In 2010, the company promoted the Charmed by Accurist collection, using print and television advertisements. The print advertisements were included in various magazines such as Grazia and Marie Claire. The television campaign was shown on Living TV and on 500 screens of 50 UK shopping centres. The idea behind these advertisements was show that women can use different beads using the same watch and totally change the way it looks. The campaign started running in September 2010, but in November and December of the same year, the appearances were much more frequent.
The Speaking Clock arrived in the UK on 24 July 1936, 9 years after it was first introduced in the USA. Callers were greeted with the phrase "At the third stroke the time will be ...". The service had received 13 million calls by the end of its first year
In March 1986, Accurist Watches became the first organisation to sponsor the BT Speaking Clock which received 30 million calls per year. The recorded greeting changed to "At the third stroke, the time sponsored by Accurist, will be ...". Brian Cobby, was chosen to lend his voice during the sponsorship years and he was the first male to be recorded for this service. The company used the slogan "Accurist- the standard by which all watches are set", supporting their credibility and quality. Accurist Watches decided to cease the sponsorship in August 2008, due to the change in the way people read and keep the time. They announced the launch of the British Real Time website
In autumn 2008, after Accurist Watches decided to end its sponsorship to the Speaking Clock, they launched the "British Real Time" website. This website is Accurist's online version of the Speaking Clock using video clips British people speaking the time More than 13.000 video clips were recorded. As of January 2015 the website is no longer operational.
In 1997, Accurist Watches started sponsoring the Royal Observatory, Greenwich, London, being the first and only brand ever being associated with it. Accurist Watches created an atomic clock, in order to count down the last 1000 days to the new millennium, which was placed on the Prime Meridian and was controlled by eight satellites, showing the days, hours, minutes seconds, tenths of seconds and hundredths of seconds until the new millennium. Accurist Watches was immediately associated with the Royal Observatory and was promoted around the world, as there was a big event at Greenwich to celebrate the new millennium. Accurist Watches took advantage of this partnership and started using the slogan "Accurist. The standard by which all watches are set" and "Accurist Mean Time". At the same time, the company launched a range of replica Accurist Millennium Countdown Clocks, in a worldwide scale. In 2003, Accurist Watches strengthened the agreement with Royal Observatory and produced a collection of replica clocks from the National Maritime Museum and the Observatory itself.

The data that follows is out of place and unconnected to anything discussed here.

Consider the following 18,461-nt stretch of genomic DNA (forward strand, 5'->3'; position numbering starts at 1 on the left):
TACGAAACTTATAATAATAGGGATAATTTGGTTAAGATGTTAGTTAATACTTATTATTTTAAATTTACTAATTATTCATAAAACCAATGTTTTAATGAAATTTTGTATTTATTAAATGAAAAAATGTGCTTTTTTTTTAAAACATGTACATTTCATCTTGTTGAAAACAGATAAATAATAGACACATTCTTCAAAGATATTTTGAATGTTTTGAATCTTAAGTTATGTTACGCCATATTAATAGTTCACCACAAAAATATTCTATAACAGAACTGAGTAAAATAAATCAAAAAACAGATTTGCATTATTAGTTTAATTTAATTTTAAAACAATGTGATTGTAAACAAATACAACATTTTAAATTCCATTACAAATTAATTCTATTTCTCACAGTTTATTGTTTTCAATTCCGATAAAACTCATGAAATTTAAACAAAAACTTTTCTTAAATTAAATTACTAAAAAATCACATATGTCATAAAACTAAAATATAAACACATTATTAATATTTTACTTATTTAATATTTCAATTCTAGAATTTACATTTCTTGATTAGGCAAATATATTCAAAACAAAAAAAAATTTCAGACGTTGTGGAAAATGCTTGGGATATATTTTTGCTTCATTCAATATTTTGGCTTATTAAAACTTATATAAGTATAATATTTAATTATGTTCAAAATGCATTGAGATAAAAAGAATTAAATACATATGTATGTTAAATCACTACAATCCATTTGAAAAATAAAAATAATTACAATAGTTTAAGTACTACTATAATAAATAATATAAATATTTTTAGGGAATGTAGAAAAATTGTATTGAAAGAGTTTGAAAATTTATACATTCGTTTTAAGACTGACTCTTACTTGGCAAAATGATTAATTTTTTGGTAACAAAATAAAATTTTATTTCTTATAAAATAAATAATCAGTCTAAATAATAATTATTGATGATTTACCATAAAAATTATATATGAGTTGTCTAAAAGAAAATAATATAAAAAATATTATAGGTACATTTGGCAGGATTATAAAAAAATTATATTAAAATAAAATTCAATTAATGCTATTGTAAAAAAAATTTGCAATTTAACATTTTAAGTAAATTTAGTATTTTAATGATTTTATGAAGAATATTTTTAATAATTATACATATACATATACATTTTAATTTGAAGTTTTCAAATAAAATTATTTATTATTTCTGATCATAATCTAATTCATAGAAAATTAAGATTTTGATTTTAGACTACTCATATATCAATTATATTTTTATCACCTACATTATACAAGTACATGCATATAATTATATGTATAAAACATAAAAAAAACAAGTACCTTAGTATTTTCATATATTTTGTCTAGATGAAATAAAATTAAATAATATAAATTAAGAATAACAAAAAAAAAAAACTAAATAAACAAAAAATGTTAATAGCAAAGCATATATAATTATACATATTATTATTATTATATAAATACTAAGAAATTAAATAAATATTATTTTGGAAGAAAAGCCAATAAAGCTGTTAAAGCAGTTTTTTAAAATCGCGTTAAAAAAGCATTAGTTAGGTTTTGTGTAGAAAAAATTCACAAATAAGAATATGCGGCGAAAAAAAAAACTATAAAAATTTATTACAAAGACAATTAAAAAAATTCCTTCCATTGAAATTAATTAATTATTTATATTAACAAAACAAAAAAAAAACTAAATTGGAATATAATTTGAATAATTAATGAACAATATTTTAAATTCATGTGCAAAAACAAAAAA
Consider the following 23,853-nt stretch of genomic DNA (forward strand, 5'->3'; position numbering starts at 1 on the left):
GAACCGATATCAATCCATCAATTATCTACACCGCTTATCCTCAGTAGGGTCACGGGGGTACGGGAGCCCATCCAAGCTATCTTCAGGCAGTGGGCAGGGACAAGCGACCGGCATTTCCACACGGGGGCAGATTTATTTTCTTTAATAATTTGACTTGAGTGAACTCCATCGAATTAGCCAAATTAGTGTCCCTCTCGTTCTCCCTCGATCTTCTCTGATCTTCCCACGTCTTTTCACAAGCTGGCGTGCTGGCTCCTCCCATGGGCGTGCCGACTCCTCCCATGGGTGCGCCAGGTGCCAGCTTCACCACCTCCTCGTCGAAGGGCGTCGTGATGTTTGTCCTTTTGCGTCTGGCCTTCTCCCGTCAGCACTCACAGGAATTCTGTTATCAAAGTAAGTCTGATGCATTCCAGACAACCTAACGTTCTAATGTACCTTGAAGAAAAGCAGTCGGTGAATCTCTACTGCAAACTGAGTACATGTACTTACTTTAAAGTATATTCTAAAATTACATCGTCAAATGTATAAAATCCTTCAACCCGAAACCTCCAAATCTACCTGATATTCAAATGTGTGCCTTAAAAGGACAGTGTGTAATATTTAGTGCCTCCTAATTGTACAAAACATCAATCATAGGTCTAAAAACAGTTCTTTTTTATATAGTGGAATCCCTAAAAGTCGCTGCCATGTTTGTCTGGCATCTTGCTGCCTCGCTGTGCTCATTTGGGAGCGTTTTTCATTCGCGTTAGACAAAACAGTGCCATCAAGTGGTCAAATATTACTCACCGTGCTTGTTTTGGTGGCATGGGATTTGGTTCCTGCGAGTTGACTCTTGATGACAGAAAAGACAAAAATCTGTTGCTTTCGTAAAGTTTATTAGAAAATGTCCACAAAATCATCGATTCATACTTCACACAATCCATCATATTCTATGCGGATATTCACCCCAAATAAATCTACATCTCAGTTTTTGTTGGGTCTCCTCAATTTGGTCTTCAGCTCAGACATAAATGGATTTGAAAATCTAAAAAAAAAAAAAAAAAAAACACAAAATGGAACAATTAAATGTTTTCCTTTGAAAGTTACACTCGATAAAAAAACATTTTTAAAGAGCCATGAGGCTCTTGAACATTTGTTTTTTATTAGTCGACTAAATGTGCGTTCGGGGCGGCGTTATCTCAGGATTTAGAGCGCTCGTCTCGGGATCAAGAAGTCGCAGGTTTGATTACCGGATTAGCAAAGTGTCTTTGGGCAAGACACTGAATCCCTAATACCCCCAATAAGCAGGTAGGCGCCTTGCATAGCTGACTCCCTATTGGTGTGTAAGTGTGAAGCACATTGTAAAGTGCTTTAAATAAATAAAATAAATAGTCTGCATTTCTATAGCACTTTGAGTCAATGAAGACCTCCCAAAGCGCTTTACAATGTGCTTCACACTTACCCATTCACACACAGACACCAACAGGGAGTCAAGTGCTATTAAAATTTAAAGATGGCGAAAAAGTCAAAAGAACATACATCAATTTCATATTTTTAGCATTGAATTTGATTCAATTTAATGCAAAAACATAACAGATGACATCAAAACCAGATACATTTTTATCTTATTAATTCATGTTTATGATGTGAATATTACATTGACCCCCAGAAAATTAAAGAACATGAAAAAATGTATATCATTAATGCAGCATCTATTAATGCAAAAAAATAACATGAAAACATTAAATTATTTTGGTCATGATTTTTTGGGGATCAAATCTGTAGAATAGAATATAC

The company's commercial "Accur-ankle, Accu-wrist", starring John Cleese, was awarded the Palme d'Or Advertising Award in the 1970s.
In 1986, Accurist Watches was awarded by the National Association of Goldsmiths the first ever "Award of Excellence", in recognition of their contribution and influence in the UK watch market.
In 1997 Accurist Watches won the "Volume watch brand of the year" Award and in 2001 they gained the "Client Service" Award at the UK Jewellery Awards, for their commitment and continuous support to their customers.